The Terma Modular Aircraft Survivability Equipment (MASE) pod. (David Oliver)

At ILA 2018, the Danish systems integrator Terma announced that the first Modular Aircraft Survivability Equipment (MASE) equipped Royal Netherlands Air Force (RNLAF) NH90 helicopter has successfully passed a comprehensive test programme and is now ready for operational use.

Terma provides MASE pods for a wide range of light attack fixed-wing and rotary-wing aircraft. The pods house sensors and a countermeasures suite including Directed Infrared Countermeasures (DIRCM) or chaff/flare dispensers (CMDS), electronics and Missile Warning System (MWS) sensors in a compact lightweight and rigid structure.

Installation comprises two pods, one on each side of the aircraft carried on external stores mounts or existing aircraft hard points. Pods are mounted with stand-off from the main body of the fuselage and therefore produce good locations to minimise sensor blind spots and ease safe separation of expendables. The pods are easily transferrable between platforms to allow them to be maximised across assets as required for specific operations and multiple platform types. The modularity of the MASE pod has enabled tailoring for a number of helicopter platforms, including AH-64D, AW-101, Mi-17, Mi-24, and AS 550 Fennec.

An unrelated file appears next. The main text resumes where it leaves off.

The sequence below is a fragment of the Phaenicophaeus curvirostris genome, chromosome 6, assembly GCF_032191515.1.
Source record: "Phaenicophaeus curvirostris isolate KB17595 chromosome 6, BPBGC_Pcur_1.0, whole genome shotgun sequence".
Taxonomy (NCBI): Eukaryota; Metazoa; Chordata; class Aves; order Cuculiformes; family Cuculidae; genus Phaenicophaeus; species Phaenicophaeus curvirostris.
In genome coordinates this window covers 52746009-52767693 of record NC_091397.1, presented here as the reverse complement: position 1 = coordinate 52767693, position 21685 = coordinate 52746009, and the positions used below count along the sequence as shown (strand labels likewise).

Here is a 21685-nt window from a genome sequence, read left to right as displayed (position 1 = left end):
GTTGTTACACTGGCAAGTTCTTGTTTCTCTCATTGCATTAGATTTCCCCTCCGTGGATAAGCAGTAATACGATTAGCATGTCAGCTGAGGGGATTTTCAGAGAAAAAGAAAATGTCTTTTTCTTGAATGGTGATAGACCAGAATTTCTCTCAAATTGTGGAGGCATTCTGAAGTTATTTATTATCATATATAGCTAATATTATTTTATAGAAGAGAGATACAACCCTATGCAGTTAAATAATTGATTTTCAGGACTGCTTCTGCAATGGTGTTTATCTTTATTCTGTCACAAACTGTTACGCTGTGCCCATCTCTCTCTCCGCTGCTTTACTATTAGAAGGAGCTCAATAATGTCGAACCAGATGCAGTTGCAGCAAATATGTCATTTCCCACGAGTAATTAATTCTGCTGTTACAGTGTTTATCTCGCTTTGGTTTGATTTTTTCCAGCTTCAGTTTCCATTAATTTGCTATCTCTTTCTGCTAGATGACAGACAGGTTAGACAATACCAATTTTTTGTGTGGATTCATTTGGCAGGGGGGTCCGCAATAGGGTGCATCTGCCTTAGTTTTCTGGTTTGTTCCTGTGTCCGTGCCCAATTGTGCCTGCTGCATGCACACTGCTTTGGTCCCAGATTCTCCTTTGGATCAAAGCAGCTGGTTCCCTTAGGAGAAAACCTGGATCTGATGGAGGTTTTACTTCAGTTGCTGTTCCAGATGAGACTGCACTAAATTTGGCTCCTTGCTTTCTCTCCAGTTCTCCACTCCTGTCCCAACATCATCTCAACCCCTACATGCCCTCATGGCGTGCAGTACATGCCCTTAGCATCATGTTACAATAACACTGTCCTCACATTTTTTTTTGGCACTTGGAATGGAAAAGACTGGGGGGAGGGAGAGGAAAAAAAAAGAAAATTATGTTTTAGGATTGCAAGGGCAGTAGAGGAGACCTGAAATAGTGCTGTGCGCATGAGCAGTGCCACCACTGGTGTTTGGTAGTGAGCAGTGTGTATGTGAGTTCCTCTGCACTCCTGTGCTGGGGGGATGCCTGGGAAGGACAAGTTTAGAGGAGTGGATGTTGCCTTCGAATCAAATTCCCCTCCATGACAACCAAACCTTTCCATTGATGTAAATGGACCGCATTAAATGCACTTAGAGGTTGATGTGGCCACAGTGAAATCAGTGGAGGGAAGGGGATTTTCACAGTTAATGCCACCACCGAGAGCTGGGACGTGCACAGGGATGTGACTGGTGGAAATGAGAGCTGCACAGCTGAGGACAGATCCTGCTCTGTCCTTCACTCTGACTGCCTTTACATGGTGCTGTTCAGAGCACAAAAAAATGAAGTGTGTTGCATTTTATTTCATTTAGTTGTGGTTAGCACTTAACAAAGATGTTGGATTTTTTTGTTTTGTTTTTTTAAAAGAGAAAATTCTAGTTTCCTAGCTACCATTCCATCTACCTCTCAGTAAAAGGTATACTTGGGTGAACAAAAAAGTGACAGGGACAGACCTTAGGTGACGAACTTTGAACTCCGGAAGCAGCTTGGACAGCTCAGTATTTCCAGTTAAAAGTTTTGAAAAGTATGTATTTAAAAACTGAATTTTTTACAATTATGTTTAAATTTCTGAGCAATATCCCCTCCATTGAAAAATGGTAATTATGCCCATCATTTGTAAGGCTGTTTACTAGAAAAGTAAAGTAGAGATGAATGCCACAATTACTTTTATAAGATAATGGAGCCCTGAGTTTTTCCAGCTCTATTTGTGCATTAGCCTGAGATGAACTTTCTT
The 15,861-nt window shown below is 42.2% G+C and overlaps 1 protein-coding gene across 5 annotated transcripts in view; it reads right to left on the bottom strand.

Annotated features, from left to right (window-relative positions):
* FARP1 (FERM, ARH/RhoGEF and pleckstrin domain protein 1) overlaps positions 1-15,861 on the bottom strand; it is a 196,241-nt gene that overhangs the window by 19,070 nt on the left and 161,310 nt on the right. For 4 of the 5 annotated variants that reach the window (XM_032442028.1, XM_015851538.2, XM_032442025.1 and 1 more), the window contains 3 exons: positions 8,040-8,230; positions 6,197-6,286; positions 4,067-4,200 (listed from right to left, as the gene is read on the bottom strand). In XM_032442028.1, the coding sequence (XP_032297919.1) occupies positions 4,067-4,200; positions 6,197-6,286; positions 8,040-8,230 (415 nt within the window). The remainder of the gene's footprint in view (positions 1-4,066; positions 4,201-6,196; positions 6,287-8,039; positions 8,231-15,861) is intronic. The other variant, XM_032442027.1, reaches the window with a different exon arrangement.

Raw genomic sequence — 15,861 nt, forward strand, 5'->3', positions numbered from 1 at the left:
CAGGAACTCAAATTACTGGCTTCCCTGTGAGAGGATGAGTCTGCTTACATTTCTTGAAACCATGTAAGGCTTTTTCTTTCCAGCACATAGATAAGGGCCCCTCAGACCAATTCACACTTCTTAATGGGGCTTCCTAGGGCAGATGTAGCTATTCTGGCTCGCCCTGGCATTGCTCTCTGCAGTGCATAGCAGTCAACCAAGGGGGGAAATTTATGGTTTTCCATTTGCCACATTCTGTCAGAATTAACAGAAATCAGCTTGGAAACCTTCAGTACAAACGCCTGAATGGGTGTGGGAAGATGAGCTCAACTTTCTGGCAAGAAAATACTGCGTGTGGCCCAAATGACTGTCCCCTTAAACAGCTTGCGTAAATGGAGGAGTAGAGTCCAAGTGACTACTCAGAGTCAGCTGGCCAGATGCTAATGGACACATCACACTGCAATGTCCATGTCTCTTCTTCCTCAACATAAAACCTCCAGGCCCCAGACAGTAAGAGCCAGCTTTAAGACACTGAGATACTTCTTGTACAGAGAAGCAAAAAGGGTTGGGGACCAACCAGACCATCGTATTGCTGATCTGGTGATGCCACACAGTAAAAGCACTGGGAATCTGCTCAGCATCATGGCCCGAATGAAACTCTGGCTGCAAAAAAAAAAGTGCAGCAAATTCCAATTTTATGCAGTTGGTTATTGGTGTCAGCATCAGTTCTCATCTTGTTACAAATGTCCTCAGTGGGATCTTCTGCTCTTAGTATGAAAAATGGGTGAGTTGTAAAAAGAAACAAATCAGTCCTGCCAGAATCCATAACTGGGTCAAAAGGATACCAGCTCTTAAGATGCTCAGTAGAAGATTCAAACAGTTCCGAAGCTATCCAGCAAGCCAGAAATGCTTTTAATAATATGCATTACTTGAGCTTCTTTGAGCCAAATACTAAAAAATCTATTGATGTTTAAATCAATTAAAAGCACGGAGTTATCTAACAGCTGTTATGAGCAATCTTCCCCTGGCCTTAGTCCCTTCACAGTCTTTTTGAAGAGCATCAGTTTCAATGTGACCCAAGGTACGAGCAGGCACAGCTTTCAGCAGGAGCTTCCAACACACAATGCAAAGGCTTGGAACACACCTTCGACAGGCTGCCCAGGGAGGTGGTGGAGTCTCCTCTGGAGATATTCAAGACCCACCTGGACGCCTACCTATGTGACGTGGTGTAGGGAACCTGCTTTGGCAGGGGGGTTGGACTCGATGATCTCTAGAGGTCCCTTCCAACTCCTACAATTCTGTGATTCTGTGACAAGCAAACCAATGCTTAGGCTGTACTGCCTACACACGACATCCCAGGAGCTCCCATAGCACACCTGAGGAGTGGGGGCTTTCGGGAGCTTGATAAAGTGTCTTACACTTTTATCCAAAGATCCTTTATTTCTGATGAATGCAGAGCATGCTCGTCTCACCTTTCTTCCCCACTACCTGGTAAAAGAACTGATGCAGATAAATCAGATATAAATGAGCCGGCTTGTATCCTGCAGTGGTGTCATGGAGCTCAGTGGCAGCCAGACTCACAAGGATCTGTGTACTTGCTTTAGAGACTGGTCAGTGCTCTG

As part of the RNLAF NH90 requirements, the Terma system has been optimised to withstand the harsh operating environment that the helicopters are exposed to when operating over salt water. In addition, design considerations have been taken to ensure that the installation is practical to handle and operate from a helicopter deck on a frigate, such as easy access to, and installation of, the pod even in rough weather conditions.

Terma completed a study programme for RNLAF to identify the best possible way of protecting the NH90 aircraft against IR seeking missiles. The study identified a number of solutions all centered around a MWS, the Terma Advanced Countermeasures Dispenser System, and ALQ-213 Electronic Warfare (EW) controller.

by David Oliver